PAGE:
Did you know that there are around a million horses in the UK and more than 4 million riders? It’s hardly surprising then that you’ll often come across horses and riders on the roads, usually as they make their way to a local bridleway.
Tragically, figures from the British Horse Society show that 315 horses were killed on UK roads in less than nine years.
Responsible riders will wear high-visibility clothing when they’re on the roads, only ride during daylight hours and, whenever possible, avoid busier routes.
However, as a driver it’s still important to take extra care – especially when driving around bends – so that you can see horses and their riders in plenty of time and take appropriate action.
As a driver, it’s important to take extra care – especially when driving around bends – so that you can see horses and their riders in plenty of time and take appropriate action.
Horses are unpredictable animals and can be easily scared. The Highway Code states that when passing horses you should always treat them as a potential hazard.
Rule 215 of the Highway Code urges motorists to take particular care when overtaking horse riders and horse-drawn vehicles. It points out that horse riders are often children and that riders may be riding in double file when they’re accompanying an inexperienced rider.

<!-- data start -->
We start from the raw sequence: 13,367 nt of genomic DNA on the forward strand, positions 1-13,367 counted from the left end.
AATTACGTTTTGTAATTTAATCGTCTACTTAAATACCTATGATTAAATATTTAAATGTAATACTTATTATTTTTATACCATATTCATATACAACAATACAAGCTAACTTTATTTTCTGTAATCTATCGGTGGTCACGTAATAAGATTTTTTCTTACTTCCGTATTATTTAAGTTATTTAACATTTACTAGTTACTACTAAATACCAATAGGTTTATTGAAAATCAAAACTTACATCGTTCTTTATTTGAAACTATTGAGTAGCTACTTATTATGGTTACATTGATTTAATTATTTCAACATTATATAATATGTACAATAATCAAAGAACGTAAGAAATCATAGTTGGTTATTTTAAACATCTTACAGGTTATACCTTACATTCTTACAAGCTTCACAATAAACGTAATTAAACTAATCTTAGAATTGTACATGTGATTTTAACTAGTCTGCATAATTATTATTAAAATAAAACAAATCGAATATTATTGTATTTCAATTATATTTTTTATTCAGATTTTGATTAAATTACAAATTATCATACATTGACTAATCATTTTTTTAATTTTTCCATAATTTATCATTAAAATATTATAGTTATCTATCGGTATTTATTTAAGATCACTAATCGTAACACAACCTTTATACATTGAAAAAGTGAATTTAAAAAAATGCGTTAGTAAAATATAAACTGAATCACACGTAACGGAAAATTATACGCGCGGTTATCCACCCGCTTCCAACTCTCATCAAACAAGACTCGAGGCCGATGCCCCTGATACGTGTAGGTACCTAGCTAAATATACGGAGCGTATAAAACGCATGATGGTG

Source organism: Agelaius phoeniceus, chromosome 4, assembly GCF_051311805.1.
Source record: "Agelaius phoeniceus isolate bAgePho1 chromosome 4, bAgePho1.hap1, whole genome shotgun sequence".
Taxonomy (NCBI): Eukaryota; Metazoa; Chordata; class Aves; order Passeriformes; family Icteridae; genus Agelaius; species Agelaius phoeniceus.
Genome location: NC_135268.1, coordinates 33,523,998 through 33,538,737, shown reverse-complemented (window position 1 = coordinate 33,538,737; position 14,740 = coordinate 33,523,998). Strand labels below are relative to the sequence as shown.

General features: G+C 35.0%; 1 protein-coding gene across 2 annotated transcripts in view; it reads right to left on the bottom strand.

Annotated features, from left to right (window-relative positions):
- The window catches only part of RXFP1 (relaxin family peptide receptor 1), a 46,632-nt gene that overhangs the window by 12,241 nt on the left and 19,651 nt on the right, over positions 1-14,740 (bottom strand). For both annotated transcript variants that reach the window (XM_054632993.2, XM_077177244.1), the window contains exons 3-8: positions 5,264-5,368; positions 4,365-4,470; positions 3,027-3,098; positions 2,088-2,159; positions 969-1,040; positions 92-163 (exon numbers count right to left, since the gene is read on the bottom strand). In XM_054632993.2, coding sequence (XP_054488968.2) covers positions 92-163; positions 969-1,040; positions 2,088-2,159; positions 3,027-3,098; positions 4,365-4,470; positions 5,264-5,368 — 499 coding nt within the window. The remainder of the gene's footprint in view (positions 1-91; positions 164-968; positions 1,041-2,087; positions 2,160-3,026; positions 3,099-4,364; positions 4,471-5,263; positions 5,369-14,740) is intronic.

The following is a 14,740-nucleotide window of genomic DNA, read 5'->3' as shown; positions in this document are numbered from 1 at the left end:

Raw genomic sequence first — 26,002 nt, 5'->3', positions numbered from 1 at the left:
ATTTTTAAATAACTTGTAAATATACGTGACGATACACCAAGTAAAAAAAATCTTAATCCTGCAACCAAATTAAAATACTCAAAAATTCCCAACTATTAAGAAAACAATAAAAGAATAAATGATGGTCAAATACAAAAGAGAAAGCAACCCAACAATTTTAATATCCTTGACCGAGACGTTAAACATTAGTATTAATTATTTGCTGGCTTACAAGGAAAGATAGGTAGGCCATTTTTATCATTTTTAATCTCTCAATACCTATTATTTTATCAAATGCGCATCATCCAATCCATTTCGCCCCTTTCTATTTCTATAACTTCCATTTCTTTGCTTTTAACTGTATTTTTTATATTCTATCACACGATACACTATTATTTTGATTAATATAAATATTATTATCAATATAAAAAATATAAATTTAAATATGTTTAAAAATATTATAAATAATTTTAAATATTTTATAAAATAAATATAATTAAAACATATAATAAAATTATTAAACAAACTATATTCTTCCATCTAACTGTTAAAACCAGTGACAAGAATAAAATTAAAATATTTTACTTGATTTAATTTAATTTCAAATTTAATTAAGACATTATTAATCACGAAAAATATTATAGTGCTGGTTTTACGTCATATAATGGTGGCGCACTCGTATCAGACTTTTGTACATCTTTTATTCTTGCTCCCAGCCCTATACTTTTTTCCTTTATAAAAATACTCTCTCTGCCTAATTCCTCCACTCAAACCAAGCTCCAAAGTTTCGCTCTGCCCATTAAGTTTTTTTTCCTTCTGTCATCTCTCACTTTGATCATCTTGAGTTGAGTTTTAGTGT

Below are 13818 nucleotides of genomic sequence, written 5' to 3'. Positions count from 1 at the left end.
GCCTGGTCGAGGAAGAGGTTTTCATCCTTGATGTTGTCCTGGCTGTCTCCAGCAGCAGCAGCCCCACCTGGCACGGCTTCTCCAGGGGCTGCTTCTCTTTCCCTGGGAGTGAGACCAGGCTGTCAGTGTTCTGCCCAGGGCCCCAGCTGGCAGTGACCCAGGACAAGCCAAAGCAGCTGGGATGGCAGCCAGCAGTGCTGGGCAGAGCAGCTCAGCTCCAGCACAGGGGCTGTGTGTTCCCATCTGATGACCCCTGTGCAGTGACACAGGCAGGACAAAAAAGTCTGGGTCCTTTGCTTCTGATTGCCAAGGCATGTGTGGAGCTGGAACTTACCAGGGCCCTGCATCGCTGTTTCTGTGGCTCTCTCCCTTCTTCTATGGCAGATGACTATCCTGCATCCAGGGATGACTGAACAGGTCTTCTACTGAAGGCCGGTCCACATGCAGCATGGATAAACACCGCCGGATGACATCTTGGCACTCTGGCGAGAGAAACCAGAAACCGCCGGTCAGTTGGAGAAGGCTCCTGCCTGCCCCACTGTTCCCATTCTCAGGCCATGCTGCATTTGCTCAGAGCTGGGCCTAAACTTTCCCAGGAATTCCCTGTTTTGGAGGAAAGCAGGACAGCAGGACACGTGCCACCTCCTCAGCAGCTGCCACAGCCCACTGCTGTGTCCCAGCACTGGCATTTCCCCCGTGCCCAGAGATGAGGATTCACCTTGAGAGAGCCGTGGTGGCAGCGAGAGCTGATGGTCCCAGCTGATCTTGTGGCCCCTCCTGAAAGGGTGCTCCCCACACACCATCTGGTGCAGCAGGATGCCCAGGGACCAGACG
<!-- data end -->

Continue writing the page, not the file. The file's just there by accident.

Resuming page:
It advises drivers to keep their speed down on narrow country roads and on bends. If a road is blocked by a horse or other animal, it recommends bringing your car to a complete stop, switching off the engine and waiting until they have left the road.
Motorists and motorcyclists gradually move to the centre of the road when turning right. However, horse riders are advised to keep left until they reach the shortest route to execute a right turn.
Most riders will avoid using roundabouts. If they do, they will stay to the left and only signal left when they’re nearing the exit they want to take. When they pass exits they’re not using they’ll signal right to let you know they’re not leaving the roundabout.
As well as hand signals, riders are advised to let drivers know they have seen you by making eye contact. Often they will acknowledge your considerate driving with a wave, but sometimes they will have to keep both hands on the reins.
Follow these simple guidelines whenever you encounter horses on the road and you’ll be doing your bit to keep yourself, the horse and its rider safe.
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